- Are you announcing a big change, like a bus company or superintendent personnel change? Many people may question or voice their opinion when you’re really just trying to get the word out. I often say not everything needs to be posted on social media (read this blog for a helpful guide), but if you decide to do it, you may turn off the comments. If you go this route, provide instructions on who your followers can contact if they have additional concerns.
- Sometimes, it is just a perfect storm. A heated school board election, controversial policies, national news attention, and/or extremely polarized factions within the school district. If your comments section is taken over by arguing and random people from outside your district or even your state, you may want to limit the ability to comment temporarily.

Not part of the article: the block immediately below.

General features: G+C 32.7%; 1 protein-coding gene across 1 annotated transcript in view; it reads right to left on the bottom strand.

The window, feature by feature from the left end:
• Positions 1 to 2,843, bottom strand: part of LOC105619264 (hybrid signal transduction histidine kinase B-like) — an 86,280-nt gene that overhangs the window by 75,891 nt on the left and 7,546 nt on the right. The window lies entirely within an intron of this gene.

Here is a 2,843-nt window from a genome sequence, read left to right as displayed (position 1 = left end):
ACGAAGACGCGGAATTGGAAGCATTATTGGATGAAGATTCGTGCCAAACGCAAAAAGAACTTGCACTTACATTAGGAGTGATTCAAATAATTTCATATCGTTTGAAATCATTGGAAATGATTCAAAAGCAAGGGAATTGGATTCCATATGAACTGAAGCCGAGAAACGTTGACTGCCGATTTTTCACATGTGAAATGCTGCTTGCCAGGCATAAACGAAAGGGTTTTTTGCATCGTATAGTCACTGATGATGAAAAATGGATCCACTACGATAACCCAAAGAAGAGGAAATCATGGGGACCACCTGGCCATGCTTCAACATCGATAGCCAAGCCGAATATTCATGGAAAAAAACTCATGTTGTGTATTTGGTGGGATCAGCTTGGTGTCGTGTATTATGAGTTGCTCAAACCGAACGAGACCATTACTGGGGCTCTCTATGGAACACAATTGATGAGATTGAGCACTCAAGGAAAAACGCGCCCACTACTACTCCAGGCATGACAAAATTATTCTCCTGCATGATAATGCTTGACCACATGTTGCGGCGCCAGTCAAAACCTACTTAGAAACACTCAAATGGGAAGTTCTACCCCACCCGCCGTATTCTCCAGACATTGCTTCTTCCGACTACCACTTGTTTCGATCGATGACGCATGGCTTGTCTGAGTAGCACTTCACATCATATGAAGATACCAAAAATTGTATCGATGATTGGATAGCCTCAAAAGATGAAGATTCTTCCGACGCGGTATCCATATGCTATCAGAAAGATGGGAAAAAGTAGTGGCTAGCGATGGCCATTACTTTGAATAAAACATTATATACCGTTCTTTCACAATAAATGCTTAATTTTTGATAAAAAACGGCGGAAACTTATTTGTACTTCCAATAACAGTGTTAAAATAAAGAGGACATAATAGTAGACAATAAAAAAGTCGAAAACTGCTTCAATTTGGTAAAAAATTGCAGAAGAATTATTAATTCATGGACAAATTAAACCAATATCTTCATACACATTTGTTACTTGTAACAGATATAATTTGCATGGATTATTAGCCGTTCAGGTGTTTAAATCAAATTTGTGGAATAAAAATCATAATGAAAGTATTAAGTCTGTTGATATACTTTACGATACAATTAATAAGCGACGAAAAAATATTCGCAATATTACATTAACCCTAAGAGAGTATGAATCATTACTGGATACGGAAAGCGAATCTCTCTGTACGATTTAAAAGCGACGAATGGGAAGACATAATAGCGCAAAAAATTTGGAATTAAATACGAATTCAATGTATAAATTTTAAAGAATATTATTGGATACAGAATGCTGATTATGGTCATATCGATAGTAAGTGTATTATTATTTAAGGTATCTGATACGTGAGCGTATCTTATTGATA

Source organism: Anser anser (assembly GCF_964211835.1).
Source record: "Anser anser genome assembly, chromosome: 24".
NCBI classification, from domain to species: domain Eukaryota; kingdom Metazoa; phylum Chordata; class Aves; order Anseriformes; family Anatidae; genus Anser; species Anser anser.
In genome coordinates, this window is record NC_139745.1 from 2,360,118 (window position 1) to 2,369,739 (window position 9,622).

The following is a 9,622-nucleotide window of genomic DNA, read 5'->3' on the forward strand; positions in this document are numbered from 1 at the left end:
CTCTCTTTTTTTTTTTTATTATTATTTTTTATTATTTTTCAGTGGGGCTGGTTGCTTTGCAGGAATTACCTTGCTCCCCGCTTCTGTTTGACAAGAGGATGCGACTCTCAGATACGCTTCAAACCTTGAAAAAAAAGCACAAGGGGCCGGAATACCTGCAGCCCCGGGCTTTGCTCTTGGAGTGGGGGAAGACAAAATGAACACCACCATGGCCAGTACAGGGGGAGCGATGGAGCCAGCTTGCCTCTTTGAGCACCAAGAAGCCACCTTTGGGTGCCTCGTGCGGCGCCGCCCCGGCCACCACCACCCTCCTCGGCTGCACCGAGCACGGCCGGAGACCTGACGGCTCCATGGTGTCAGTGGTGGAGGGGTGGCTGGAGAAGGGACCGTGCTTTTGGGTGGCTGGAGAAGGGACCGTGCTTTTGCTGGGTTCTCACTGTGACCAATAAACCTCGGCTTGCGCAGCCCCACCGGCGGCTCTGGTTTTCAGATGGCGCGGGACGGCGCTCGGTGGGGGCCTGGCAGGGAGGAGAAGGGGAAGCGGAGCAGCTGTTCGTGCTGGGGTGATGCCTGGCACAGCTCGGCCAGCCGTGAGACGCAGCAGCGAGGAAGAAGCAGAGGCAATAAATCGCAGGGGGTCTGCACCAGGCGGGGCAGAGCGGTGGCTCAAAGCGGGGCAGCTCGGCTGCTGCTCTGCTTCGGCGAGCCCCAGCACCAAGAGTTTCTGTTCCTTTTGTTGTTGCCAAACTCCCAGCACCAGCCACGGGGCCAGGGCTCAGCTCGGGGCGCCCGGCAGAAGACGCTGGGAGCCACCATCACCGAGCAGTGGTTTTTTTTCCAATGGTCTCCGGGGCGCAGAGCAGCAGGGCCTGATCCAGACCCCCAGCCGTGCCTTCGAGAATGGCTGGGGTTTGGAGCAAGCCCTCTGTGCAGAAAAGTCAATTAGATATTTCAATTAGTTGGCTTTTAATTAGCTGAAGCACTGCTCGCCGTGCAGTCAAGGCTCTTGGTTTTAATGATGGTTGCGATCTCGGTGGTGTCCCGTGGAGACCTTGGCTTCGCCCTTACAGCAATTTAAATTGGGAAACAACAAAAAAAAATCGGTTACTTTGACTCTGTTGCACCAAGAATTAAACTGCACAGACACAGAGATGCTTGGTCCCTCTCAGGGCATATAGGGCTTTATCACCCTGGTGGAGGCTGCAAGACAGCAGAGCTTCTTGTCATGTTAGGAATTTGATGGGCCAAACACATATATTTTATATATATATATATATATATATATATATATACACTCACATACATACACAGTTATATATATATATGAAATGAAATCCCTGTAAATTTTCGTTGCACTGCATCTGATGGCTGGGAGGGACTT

How to Limit Commenting on Social Media
Years ago, we didn’t have as many options for limiting comments on social media, but today, many platforms have a range of settings you can tap into. Depending on the platform, your options could include:
- Shutting off comments on a post-by-post basis
- Limiting the ability for people to tag or mention your page
- Turning off direct messaging
- Uploading a “banned word” list
- Using Moderation Assist to hide comments automatically
Learn how to use Facebook’s incredibly helpful Moderation Assist tool in this blog:
And remember, your communication toolbox as a School PR professional includes much more than just social media! Download this free guide to help inspire your creativity:
So, are you feeling empowered to be a bit of a rule-breaker!? Which of these rules do you feel comfortable breaking for your school’s social media? Let me know in the comments!